Mutations are the ultimate source of genetic variation and one of the driving forces of evolution. Both the absolute mutation rate and the relative rate among mutation subtypes fluctuate along the genome, affected by adjacent nucleotide motifs and local features such as GC content and replication timing. Characterizing regional variation of mutation patterns is critical for understanding genome evolution and to identify variants causing genetic diseases. However, mutation rate and molecular spectrum are difficult to measure at high resolution, genomewide, and in an unbiased fashion. Estimates based on common variants and between- species substitutions are confounded by natural selection, population demographic history, and biased gene conversion (BGC). Methods relying on incidence rates of monogenic diseases or finding de novo variants by trio sequencing can inform global trends, but do not provide sufficient data to assess fine-scale local parameters. This study will overcome these limitations by using the extremely rare variants (ERVs) as a new data source to characterize patterns of recent germline variation in humans. ERVs, defined in this study as singletons in 30,000 samples, are becoming available via large-scale whole-genome sequencing (WGS) of population samples. Unlike common variants or substitutions, ERVs arose very recently and are largely unaffected by selection, BGC, etc. We will analyze 200-300 million singleton variants observed in 30,000 subjects at 20-30X coverage. The regional distribution of ERV subtypes will establish a quantitative atlas of the rate and spectrum of human germline mutations mostly unaltered by selection. We will share this resource with the research community and apply it to determine the impact of local genomic features and epigenomic attributes. We will use the systematic departures between ERVs and variants of higher frequencies (polymorphisms and substitutions) to infer local effects of selection, and this may uncover hitherto unknown functional regions of the genome. By comparing mutation signatures in ERVs with those in somatic variations observed in diverse cancers we will attribute distinct mutational signatures to known biochemical processes and thus infer the major contributors to new germline mutations in the human genome. This subtype-specific atlas will also be used to predict the probability of observing every possible single-base mutation in the genome, thus facilitating the interpretation of candidate causal variants of human diseases. We will assess mutation pattern differences among European Americans, African Americans and Latinos, and seek to discover genetic modifiers of germline mutation rate by finding functionally damaging mutations that show increased ERV counts in the surrounding genomic region, potentially identifying both known and previous unknown mutator genes that play a role in transmission fidelity in humans. This research will provide an essential resource to study the genesis and maintenance of germline mutations in humans. Understanding such a fundamental process will be the basis for a deeper understanding of human evolution and diseases.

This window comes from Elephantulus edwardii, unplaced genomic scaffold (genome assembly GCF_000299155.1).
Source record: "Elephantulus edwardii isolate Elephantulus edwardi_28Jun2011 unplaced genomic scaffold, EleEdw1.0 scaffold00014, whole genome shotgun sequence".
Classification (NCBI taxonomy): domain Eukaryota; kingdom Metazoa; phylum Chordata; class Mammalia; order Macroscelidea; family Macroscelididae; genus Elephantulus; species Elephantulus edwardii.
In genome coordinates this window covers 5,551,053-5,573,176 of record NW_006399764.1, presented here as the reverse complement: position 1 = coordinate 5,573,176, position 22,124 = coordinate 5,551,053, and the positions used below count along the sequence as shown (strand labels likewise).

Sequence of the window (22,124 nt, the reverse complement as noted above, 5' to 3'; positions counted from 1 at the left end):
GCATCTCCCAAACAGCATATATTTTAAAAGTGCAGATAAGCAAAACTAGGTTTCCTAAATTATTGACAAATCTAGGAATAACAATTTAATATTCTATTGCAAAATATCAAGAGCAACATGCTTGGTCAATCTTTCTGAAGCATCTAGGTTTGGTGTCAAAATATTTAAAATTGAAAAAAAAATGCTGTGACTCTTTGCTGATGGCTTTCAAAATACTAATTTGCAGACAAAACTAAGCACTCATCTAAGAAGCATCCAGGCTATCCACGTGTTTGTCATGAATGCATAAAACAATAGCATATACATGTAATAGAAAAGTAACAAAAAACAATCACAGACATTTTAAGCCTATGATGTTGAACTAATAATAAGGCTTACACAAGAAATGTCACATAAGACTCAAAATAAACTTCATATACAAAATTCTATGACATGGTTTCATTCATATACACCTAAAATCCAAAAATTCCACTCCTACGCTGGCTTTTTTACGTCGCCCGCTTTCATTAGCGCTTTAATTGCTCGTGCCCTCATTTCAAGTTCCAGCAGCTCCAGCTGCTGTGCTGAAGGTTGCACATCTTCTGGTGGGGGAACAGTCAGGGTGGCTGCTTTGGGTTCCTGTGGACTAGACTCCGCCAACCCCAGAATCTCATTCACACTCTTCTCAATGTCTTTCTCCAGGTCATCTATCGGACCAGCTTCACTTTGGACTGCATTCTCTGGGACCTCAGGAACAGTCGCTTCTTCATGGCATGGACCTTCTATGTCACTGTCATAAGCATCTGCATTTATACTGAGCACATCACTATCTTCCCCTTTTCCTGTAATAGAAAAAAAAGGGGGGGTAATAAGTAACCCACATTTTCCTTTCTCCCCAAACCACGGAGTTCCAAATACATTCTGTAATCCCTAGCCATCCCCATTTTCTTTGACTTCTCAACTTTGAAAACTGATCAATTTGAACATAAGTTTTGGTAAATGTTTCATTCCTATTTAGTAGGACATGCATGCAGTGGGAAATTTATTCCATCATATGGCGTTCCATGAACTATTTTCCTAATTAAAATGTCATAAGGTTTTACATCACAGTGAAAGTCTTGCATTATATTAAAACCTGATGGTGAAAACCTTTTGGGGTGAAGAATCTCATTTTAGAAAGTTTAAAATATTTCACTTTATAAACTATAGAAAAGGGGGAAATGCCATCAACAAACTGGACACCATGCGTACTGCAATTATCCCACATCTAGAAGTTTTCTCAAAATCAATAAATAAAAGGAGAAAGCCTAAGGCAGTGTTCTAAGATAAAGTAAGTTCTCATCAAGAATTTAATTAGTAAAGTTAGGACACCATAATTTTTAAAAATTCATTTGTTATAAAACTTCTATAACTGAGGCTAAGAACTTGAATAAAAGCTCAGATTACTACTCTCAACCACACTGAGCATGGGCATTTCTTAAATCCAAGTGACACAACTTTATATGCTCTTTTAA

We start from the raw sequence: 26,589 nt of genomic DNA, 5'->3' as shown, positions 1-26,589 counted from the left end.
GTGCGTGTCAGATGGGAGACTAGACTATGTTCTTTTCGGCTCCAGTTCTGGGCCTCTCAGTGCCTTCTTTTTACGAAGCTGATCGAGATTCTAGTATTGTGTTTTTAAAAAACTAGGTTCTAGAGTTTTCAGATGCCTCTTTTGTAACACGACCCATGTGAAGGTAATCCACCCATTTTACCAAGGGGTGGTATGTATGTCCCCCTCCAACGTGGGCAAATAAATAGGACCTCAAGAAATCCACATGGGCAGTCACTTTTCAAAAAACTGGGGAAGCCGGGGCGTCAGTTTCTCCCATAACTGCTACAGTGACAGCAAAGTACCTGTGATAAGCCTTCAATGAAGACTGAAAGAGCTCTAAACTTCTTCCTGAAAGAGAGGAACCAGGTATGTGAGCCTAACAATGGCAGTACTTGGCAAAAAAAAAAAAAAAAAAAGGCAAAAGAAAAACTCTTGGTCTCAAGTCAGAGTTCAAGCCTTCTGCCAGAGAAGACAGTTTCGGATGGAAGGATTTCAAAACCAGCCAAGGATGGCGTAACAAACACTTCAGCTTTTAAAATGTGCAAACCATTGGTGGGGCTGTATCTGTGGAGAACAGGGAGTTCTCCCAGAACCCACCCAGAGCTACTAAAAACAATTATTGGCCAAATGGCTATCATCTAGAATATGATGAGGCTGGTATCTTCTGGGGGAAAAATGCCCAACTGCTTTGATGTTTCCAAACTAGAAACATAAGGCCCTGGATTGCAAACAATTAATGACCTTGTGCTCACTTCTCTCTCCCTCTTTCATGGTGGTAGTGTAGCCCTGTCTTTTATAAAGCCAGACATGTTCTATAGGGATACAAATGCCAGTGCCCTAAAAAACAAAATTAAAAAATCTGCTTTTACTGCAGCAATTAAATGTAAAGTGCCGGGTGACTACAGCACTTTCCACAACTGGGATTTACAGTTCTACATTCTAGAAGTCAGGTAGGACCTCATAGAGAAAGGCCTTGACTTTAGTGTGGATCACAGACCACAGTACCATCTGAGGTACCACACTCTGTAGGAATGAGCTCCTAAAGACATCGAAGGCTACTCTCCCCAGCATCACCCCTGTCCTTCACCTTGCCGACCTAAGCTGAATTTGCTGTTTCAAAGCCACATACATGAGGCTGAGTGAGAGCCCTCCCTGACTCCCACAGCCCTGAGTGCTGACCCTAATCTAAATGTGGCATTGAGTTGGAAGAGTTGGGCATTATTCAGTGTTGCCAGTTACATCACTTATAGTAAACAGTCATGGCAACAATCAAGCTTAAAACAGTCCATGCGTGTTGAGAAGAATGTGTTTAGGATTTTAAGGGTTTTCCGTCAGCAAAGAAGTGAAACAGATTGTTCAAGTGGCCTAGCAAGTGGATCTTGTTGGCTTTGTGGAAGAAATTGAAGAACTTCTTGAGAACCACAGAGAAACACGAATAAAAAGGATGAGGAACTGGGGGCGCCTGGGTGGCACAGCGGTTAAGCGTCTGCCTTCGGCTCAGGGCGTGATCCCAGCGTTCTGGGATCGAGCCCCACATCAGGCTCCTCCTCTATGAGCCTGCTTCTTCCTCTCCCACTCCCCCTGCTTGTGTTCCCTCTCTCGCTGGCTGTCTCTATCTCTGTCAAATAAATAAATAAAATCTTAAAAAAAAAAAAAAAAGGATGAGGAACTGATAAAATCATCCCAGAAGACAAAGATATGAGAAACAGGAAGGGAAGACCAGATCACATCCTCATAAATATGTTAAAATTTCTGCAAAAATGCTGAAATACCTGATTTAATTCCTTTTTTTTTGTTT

Public Health Relevance

We will study the patterns of inherited mutations in humans using approximately 250 million extremely rare DNA variants in human populations. Our results will allow the prediction of the rate of new mutations at every site in the genome based on features of the surrounding DNA sequence, thus providing a common resource to study the arrival and maintenance of mutations in humans. Understanding such a basic process is important for answering fundamental questions in human evolution, the cause of inherited diseases, and the role of DNA abnormality in cancer and aging.

National Institute of Health (NIH)
National Institute of General Medical Sciences (NIGMS)
Research Project (R01)
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Genomics, Computational Biology and Technology Study Section (GCAT)
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Krasnewich, Donna M
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University of Michigan Ann Arbor
Schools of Medicine
Ann Arbor
United States
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Carlson, Jedidiah; Li, Jun Z; Zöllner, Sebastian (2018) Helmsman: fast and efficient mutation signature analysis for massive sequencing datasets. BMC Genomics 19:845
Carlson, Jedidiah; Locke, Adam E; Flickinger, Matthew et al. (2018) Extremely rare variants reveal patterns of germline mutation rate heterogeneity in humans. Nat Commun 9:3753